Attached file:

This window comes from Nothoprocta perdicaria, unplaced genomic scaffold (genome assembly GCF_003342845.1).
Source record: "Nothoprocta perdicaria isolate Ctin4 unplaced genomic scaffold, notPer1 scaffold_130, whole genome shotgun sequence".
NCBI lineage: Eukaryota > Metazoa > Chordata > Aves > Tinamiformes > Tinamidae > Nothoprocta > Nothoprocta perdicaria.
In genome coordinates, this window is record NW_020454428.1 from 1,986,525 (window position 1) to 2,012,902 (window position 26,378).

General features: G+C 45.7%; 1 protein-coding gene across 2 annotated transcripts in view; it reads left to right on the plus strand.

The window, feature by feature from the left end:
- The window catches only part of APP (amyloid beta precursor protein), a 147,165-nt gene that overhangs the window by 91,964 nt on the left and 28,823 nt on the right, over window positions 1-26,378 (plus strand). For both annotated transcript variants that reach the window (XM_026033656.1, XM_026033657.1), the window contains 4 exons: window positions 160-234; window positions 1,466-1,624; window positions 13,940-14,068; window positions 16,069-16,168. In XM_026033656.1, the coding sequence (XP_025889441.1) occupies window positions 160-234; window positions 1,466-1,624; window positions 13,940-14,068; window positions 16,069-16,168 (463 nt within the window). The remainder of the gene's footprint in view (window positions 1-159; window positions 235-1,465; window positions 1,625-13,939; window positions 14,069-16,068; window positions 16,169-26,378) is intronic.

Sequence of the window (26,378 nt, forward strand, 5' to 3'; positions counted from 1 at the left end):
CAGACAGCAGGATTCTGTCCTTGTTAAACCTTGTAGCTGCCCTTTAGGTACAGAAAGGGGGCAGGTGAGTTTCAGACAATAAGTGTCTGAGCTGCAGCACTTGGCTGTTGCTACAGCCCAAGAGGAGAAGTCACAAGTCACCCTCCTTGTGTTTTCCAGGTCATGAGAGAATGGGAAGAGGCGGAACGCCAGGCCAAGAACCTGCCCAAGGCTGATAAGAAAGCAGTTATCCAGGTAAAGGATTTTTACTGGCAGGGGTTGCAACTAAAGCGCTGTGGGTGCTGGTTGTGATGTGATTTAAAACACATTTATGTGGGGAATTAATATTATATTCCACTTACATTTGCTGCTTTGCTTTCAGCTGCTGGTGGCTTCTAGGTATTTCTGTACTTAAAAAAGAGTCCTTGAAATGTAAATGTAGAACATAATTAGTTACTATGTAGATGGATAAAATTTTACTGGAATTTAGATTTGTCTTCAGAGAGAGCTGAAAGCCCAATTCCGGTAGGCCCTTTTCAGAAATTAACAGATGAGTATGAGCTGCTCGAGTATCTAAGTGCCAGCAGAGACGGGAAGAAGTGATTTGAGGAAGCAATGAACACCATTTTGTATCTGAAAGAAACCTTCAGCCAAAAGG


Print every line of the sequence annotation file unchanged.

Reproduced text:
This window comes from Nothoprocta perdicaria, unplaced genomic scaffold (genome assembly GCF_003342845.1).
Source record: "Nothoprocta perdicaria isolate Ctin4 unplaced genomic scaffold, notPer1 scaffold_130, whole genome shotgun sequence".
NCBI lineage: Eukaryota > Metazoa > Chordata > Aves > Tinamiformes > Tinamidae > Nothoprocta > Nothoprocta perdicaria.
In genome coordinates, this window is record NW_020454428.1 from 1,986,525 (window position 1) to 2,012,902 (window position 26,378).

General features: G+C 45.7%; 1 protein-coding gene across 2 annotated transcripts in view; it reads left to right on the plus strand.

The window, feature by feature from the left end:
- The window catches only part of APP (amyloid beta precursor protein), a 147,165-nt gene that overhangs the window by 91,964 nt on the left and 28,823 nt on the right, over window positions 1-26,378 (plus strand). For both annotated transcript variants that reach the window (XM_026033656.1, XM_026033657.1), the window contains 4 exons: window positions 160-234; window positions 1,466-1,624; window positions 13,940-14,068; window positions 16,069-16,168. In XM_026033656.1, the coding sequence (XP_025889441.1) occupies window positions 160-234; window positions 1,466-1,624; window positions 13,940-14,068; window positions 16,069-16,168 (463 nt within the window). The remainder of the gene's footprint in view (window positions 1-159; window positions 235-1,465; window positions 1,625-13,939; window positions 14,069-16,068; window positions 16,169-26,378) is intronic.

Sequence of the window (26,378 nt, forward strand, 5' to 3'; positions counted from 1 at the left end):
CAGACAGCAGGATTCTGTCCTTGTTAAACCTTGTAGCTGCCCTTTAGGTACAGAAAGGGGGCAGGTGAGTTTCAGACAATAAGTGTCTGAGCTGCAGCACTTGGCTGTTGCTACAGCCCAAGAGGAGAAGTCACAAGTCACCCTCCTTGTGTTTTCCAGGTCATGAGAGAATGGGAAGAGGCGGAACGCCAGGCCAAGAACCTGCCCAAGGCTGATAAGAAAGCAGTTATCCAGGTAAAGGATTTTTACTGGCAGGGGTTGCAACTAAAGCGCTGTGGGTGCTGGTTGTGATGTGATTTAAAACACATTTATGTGGGGAATTAATATTATATTCCACTTACATTTGCTGCTTTGCTTTCAGCTGCTGGTGGCTTCTAGGTATTTCTGTACTTAAAAAAGAGTCCTTGAAATGTAAATGTAGAACATAATTAGTTACTATGTAGATGGATAAAATTTTACTGGAATTTAGATTTGTCTTCAGAGAGAGCTGAAAGCCCAATTCCGGTAGGCCCTTTTCAGAAATTAACAGATGAGTATGAGCTGCTCGAGTATCTAAGTGCCAGCAGAGACGGGAAGAAGTGATTTGAGGAAGCAATGAACACCATTTTGTATCTGAAAGAAACCTTCAGCCAAAAGG